New York, NY – On November 30, 2018, representatives of Mexico, Canada and the United States signed the U.S.-Mexico-Canada Agreement (USMCA) to replace the current NAFTA agreement governing trade between the three North American neighbors. Likes its predecessor, this “NAFTA 2.0,” as some refer to it, is not designed to help the workers in any of the three nations but rather to ease the flow of capital and help maximize profits of corporations.
On, Sept. 30, Canada agreed to changes in NAFTA pushed by the Trump administration following an earlier agreement by Mexico. The New NAFTA still needs to be approved by the legislators of all three countries, and a vote is not expected in the U.S. Congress until early next year. Wall Street seemed satisfied with the agreement, with most U.S. stock market indices going up the next day.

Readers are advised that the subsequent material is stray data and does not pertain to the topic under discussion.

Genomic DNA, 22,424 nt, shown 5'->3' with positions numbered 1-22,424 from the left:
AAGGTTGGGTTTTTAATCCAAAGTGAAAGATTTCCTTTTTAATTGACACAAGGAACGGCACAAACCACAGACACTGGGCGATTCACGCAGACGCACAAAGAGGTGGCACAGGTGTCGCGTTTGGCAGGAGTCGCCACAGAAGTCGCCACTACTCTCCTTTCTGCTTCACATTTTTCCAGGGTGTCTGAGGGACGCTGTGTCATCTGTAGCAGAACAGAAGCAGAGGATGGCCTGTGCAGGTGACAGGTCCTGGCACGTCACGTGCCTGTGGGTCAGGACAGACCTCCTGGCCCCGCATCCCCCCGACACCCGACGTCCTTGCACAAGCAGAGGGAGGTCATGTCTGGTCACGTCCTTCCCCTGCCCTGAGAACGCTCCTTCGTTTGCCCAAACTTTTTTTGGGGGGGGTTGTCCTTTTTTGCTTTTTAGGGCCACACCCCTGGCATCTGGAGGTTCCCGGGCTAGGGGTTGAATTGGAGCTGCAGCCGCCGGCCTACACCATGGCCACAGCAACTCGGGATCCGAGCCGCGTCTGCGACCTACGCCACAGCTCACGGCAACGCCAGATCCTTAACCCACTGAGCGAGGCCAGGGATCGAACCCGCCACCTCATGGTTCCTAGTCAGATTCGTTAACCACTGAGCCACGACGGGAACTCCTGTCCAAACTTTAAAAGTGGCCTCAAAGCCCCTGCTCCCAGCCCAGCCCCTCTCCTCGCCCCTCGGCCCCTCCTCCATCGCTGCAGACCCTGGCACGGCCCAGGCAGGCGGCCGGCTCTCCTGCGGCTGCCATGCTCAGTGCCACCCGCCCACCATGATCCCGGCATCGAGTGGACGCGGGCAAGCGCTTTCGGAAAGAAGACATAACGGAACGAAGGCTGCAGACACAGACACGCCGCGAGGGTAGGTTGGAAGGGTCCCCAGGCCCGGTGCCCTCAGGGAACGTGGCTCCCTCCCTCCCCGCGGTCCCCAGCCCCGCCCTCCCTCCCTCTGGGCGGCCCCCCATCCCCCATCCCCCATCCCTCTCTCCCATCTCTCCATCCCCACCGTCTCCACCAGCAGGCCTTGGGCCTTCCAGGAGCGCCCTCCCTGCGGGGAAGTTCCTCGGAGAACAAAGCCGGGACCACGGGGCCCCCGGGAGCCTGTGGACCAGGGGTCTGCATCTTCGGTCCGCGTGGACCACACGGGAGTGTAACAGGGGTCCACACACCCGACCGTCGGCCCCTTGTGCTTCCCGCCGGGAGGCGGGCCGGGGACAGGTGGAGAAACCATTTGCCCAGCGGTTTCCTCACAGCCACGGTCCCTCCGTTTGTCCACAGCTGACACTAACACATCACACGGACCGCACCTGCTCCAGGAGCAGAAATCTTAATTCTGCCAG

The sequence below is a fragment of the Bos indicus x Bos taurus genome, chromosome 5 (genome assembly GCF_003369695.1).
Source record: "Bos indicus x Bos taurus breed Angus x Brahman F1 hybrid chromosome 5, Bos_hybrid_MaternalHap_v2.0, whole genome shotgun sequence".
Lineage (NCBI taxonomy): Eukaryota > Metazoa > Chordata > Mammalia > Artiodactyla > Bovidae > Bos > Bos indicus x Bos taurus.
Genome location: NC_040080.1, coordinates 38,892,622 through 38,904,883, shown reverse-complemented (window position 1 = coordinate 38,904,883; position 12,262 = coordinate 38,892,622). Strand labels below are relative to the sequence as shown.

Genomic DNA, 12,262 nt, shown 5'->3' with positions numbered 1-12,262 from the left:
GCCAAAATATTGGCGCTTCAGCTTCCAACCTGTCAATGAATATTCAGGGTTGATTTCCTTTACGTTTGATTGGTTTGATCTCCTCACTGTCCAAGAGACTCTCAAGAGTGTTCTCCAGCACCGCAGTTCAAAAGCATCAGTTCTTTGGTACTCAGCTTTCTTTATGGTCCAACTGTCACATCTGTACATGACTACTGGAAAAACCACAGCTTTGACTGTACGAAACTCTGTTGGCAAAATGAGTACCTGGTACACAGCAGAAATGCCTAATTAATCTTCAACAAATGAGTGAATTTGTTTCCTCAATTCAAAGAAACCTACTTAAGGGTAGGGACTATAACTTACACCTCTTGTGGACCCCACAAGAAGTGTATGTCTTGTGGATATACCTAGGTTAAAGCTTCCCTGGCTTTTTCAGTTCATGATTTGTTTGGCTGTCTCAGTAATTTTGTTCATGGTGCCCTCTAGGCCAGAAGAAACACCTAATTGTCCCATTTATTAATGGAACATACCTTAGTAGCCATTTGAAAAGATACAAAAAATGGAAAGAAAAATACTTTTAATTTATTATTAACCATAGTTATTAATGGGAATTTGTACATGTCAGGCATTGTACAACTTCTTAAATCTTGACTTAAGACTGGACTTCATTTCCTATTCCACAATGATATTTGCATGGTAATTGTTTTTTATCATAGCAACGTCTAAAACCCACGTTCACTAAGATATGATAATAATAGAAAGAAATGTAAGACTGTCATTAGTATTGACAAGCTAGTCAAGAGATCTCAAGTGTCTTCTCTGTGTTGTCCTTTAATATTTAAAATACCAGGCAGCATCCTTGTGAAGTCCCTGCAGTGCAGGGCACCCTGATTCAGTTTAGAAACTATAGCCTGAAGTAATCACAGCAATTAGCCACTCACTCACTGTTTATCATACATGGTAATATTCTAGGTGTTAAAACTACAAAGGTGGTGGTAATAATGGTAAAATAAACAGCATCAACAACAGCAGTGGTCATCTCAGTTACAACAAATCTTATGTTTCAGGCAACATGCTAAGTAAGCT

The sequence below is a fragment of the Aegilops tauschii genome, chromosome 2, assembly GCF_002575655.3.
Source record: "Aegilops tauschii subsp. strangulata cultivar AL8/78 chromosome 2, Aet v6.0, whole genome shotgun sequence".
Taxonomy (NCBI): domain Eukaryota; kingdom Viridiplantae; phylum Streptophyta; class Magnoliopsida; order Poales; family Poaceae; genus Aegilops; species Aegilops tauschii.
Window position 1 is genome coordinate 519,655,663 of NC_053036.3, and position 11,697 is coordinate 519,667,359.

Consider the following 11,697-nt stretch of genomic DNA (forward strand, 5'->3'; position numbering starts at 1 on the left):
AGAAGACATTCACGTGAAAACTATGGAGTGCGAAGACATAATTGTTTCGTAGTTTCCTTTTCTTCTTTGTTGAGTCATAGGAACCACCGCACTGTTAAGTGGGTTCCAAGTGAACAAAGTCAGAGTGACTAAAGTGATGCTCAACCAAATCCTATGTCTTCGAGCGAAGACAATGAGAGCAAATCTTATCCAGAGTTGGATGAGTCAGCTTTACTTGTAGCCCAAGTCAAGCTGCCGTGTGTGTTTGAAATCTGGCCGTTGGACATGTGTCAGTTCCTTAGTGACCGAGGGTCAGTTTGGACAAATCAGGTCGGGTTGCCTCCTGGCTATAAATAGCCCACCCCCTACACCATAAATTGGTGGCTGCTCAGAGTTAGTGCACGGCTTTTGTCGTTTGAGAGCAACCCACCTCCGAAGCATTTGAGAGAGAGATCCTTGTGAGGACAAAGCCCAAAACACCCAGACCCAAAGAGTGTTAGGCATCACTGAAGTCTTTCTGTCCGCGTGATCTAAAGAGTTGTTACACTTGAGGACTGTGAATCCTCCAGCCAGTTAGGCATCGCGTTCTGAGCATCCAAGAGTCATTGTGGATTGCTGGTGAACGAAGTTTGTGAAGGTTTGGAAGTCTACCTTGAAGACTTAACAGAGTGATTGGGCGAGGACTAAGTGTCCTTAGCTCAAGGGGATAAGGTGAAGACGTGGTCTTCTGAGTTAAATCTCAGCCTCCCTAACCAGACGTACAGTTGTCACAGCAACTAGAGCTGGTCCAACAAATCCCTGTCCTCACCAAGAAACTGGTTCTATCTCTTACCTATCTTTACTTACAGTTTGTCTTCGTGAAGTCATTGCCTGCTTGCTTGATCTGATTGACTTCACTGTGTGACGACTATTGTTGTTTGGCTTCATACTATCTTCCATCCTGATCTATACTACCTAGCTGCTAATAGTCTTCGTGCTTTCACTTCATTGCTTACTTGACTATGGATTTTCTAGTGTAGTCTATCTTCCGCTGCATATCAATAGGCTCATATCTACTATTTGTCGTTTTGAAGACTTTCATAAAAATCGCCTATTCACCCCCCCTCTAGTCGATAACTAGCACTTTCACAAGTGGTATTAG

La propuesta del Presidente Bush sobre inmigración no busca solucionar los problemas verdaderos de los más de 10 millones de trabajadores indocumentados en este país. Es nada más una repetición de programas anteriores para ‘trabajadores temporales’ que deja a los inmigrantes en pobreza, sin ninguna garantía de seguridad, residencia y justicia.